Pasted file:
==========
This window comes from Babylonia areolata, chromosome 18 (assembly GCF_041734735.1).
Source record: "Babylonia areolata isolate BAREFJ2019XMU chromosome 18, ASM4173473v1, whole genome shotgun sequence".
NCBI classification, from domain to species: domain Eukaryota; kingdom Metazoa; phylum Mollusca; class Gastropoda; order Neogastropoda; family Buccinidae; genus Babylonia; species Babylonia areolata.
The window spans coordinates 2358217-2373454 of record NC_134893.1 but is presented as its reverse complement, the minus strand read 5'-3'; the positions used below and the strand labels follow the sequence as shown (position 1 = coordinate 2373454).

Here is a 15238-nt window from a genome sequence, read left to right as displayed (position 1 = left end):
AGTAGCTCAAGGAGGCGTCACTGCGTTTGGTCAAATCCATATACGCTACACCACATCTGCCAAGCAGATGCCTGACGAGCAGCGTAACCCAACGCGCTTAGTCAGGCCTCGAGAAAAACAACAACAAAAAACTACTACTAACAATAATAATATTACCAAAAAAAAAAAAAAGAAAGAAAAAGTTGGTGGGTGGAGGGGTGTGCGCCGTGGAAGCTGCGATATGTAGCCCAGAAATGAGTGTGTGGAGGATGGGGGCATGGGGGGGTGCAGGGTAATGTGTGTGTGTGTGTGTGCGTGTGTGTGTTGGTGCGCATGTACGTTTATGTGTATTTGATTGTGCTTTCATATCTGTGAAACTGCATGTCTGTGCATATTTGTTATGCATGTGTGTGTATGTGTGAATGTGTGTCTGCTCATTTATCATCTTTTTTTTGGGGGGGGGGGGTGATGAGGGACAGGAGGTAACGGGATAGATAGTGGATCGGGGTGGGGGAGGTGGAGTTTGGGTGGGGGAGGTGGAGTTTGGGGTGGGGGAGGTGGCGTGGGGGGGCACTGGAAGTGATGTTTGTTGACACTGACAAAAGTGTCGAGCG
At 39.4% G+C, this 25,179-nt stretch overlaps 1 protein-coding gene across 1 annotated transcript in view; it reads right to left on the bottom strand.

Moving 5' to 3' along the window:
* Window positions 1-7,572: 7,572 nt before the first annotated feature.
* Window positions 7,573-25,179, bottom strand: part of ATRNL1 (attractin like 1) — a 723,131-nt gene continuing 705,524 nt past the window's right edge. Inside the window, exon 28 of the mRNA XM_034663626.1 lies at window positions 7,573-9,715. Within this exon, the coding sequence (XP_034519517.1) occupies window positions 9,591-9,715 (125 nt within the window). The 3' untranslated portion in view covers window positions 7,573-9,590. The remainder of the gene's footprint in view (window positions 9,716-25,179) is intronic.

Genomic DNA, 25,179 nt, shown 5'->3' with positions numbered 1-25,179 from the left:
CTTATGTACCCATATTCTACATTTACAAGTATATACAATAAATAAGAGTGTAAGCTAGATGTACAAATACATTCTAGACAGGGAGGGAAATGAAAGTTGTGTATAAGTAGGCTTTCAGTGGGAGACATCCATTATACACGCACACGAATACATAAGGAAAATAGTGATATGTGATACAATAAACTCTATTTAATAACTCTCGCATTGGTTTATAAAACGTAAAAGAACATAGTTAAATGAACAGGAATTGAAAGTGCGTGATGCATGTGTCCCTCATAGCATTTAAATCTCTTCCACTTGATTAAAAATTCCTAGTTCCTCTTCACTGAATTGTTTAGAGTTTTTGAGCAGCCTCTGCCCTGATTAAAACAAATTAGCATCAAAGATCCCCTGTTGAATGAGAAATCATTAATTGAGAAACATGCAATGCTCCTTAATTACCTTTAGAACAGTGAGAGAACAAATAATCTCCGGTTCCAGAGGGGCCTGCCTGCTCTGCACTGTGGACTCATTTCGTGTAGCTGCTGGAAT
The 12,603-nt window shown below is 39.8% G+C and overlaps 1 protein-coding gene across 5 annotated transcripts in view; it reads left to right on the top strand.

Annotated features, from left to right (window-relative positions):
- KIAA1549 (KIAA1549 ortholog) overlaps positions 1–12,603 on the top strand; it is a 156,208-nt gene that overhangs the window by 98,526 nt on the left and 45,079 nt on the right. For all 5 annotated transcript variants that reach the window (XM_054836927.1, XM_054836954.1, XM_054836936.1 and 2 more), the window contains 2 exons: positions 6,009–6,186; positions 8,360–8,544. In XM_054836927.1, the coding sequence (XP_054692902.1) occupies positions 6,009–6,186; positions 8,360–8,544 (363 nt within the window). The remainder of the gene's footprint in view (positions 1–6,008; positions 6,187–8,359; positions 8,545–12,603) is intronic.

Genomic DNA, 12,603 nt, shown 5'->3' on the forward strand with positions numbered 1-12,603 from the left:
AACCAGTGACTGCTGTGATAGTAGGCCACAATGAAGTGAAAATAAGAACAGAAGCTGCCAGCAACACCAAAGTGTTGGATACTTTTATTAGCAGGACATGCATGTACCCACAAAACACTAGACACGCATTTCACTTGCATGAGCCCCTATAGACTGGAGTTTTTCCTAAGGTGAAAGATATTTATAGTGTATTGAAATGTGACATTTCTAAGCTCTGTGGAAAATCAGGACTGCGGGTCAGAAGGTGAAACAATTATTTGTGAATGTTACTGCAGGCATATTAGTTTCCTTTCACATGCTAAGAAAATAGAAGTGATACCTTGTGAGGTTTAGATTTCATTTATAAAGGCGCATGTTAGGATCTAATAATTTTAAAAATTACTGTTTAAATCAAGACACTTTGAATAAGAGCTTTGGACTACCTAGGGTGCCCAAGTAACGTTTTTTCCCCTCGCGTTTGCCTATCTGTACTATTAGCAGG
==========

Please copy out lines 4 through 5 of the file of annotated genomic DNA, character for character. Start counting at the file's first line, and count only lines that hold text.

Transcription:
The window spans coordinates 2358217-2373454 of record NC_134893.1 but is presented as its reverse complement, the minus strand read 5'-3'; the positions used below and the strand labels follow the sequence as shown (position 1 = coordinate 2373454).

Here is a 15238-nt window from a genome sequence, read left to right as displayed (position 1 = left end):